Things people ought to do but don't


back up their data



Banging on the cage

I was talking to a new friend yesterday, Joe Edelman, who asked me to design a tiny piece of an ambitious and awesome interactive experience he’s working on down in the Bay Area. Asked me to do something “personal and real and true”, and when I expressed a hope that I could meet such a standard he said, “Sure.  Just keep not quite thinking of yourself as an artist.  I think that might be the trick.”




I went to a concert tonight: They Might be Giants, the first famous band I ever saw live when I was 16, still around, still playin’, still puttin’ out records. The sound mix was bad and too loud and my ears are still ringing. The show was fine, we all bopped around, we all love the songs but magic wasn’t happening, at least for me, until the encore.


There’s this funny charade that we of North America (and maybe other places too, dunno) perform in which musicians who are well-known play their “last song” and leave the stage, and then we the audience demand that they return and play more for us and they do, and then they leave again but we know that if we ask hard enough they’ll come back again and they do, sometimes not even bothering to pretend that they’re surprised or flattered because we all know the script, we rehearse it every time. I go back and forth between finding this hilariously phony and elegantly polite. A whole roomful of people agreeing on the right way to conduct a complex social interaction is impressive.


Anyway, I was thinking about this while we hollered for them to come back the first time and they did; they started playing (and, kind of, looking for the first time all night like they were having fun) and it clicked, the music lifted me, and I joined the crowd, once an aggregation of discrete mildly obnoxious geek-hip individuals, now a sea of flesh and a wave of noise I was awash in. And I remembered what it meant to be a molecule of crowd, faces turned up to the too-bright lights, letting the too-loud music pound in our chests and our abdomens, flinging our bare insides before the band and begging, please, please let us forget ourselves. We love you. Take us away and leave the world behind. Please, gods of music, take us. We’re on your side, whatever side that might happen to be. And the reason I haven’t been to a live show in ages is because I forgot I was ever looking for that release, it’s been long enough since I felt it that I didn’t remember it was a thing you could feel. And shit doesn’t matter any more, and we can’t stand still and we don’t care who knows, and the boundaries of our flesh dissolve, and we occupy the whole room to the ceiling. Let me clarify that I was flat sober. I dissolved in that room. And what’s more, I think I used to do that more often.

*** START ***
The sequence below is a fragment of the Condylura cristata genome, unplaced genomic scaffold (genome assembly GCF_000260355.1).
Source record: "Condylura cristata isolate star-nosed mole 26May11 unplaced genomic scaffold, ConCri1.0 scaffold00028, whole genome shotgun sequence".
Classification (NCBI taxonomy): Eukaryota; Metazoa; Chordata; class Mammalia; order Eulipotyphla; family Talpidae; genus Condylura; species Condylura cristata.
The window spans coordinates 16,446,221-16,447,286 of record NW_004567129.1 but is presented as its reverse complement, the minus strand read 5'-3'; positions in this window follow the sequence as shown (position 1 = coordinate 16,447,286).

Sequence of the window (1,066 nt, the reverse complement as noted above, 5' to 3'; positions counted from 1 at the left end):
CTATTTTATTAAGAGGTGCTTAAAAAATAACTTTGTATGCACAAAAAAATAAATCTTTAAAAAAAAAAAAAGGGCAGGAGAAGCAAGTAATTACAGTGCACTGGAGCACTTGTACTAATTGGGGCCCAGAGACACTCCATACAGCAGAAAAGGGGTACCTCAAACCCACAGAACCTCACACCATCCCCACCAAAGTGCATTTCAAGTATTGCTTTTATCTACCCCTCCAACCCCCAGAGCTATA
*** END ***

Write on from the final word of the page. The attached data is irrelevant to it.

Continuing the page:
And that brief, one or two-song glimpse of freedom stands in stark contrast to the way I am otherwise. It’s like turning on the light and realizing that the room I’m in is much much bigger than I thought it was when I was huddling in the dark, not daring to move for fear of bumping into walls.


There aren’t walls for miles.


And I think: Music. Fuck theatre. When a mediocre live show by a tired and long-touring band can thus lead me to the wild joyful edge of the selfhood cliff (and I can’t remember the last time a play did that for me) I realize a little of why I’m drifting away from the theatre. I don’t want to be told stories any more; I want to be scooped up, pulverized, and sprinkled on the moon. And all the trappings of life—home, job, friends, and especially this business of being an artist—seem just like that, like traps, like anchors holding me to the safe and loathsome ground.


This may or may not be a productive or healthy frame of mind.


But an angry, sad, frustrated, recently re-invigorated animal scratches at the inside of my ribcage. I want to go on retreat by myself for six months. Learn to really sing. Dance to actual instruments every night. I’m dying slowly in front of this goddamn computer screen. Let me out. Let me out. Let me out.


Hey look! I gave a talk!

Okay, so this is kind of an experiment. This is the first I've posted it on my personal blog since I've moved it over to Squarespace, and I haven't taken the time yet to figure out how to make it its own site instead of having all the nebunele wrapper, so ignore the trappings if you're visiting the site directly. I'll get around to that.


But hey, check it out! I gave a talk at Ignite Seattle in December and they just posted the video of it online!


You can't see my slides real well, but they were mostly stolen images anyway so it's probably just as well...